While Linux still has trouble getting a grip on the desktop, everywhere else Linux rules. No where is that clearer than it is in the fastest of the fast: the supercomputers.
In the latest Top 500 Supercomputer list list, which was released on June 20th, Linux accounts for 91.00 % of the top supercomputers. Linux is followed by Unix with 4.6%; and Windows with 1.2%. When it comes to super-fast computers like supercomputers or IBM Jeopardy winning Watson, Linux rules.
Of the fastest of the fast, the top ten supercomputers all run Linux. The top ten, lead by the K Computer at the RIKEN Advanced Institute for Computational Science (AICS) in Kobe Japan, are all capable of performing more than 8 quadrillion calculations per second (petaflop/s) This ranking is determined by how fast the computers can run Linpack, "a benchmark application developed to solve a dense system of linear equations." The highest ranking pure Windows supercomputer, the Magic Cube at China's Shanghai Supercomputer Center, comes in at 40th.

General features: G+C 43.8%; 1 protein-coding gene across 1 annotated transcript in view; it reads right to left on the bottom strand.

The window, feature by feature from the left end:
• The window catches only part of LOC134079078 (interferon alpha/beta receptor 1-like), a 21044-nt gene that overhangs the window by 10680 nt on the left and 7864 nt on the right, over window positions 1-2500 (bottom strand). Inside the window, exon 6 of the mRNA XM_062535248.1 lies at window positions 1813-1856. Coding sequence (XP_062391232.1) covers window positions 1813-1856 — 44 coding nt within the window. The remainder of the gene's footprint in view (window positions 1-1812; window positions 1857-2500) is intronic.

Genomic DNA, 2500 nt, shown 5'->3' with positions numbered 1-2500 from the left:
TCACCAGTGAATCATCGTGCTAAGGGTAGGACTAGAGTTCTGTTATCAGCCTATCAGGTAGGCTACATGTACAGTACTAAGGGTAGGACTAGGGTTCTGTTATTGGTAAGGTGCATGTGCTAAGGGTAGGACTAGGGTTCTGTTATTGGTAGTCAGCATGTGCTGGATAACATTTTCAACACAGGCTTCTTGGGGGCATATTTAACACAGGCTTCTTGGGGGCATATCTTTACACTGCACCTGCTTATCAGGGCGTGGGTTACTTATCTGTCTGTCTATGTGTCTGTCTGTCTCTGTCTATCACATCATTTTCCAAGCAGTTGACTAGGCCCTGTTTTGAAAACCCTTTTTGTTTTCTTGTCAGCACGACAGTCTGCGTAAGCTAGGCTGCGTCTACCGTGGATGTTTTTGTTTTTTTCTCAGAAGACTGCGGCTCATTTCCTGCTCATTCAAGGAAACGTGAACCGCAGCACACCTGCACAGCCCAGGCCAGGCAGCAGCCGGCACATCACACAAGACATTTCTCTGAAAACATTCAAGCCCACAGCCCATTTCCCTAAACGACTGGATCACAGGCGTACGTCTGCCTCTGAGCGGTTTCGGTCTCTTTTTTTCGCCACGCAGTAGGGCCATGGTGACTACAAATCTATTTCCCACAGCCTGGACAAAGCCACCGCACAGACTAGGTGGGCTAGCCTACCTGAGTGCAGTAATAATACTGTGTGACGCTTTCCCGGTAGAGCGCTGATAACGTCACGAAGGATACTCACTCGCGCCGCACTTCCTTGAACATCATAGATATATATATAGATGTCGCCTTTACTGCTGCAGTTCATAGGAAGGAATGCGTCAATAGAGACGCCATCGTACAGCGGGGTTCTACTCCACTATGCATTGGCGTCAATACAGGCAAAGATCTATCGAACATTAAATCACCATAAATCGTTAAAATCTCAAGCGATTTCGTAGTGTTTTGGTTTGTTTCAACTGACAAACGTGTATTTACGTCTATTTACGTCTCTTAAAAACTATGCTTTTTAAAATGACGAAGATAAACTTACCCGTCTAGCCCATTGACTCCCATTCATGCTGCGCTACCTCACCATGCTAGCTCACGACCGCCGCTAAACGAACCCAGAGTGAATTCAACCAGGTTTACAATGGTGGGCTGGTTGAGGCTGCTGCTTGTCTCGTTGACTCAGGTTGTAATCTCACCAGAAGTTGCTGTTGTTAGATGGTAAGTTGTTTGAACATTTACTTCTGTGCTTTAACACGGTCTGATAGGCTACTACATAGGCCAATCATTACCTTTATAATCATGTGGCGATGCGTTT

It's not just supercomputers and expert systems like Watson that run Linux though. The world's stock exchanges are all moving to Linux. They're doing it because in today's stock markets, microseconds can spell the difference between profit and loss. Only Linux is fast and stable enough to keep up the modern markets' high-frequency traders.
When a stock exchange needs to be able to handle over million trades a second, Linux is the one operating system for the job. While some people dislike HFT (high-frequency trading), and others, who hold stocks for years could care less, HFT accounts for a major part of today's stock exchanges' volume. Thus, it should come as no surprise that major exchange after major exchange, like the London Stock Exchange have moved to Linux.
The bottom line: You may never use Linux as your desktop operating system, but if you want to get anything done fast, chances are you'll be calling on Linux systems.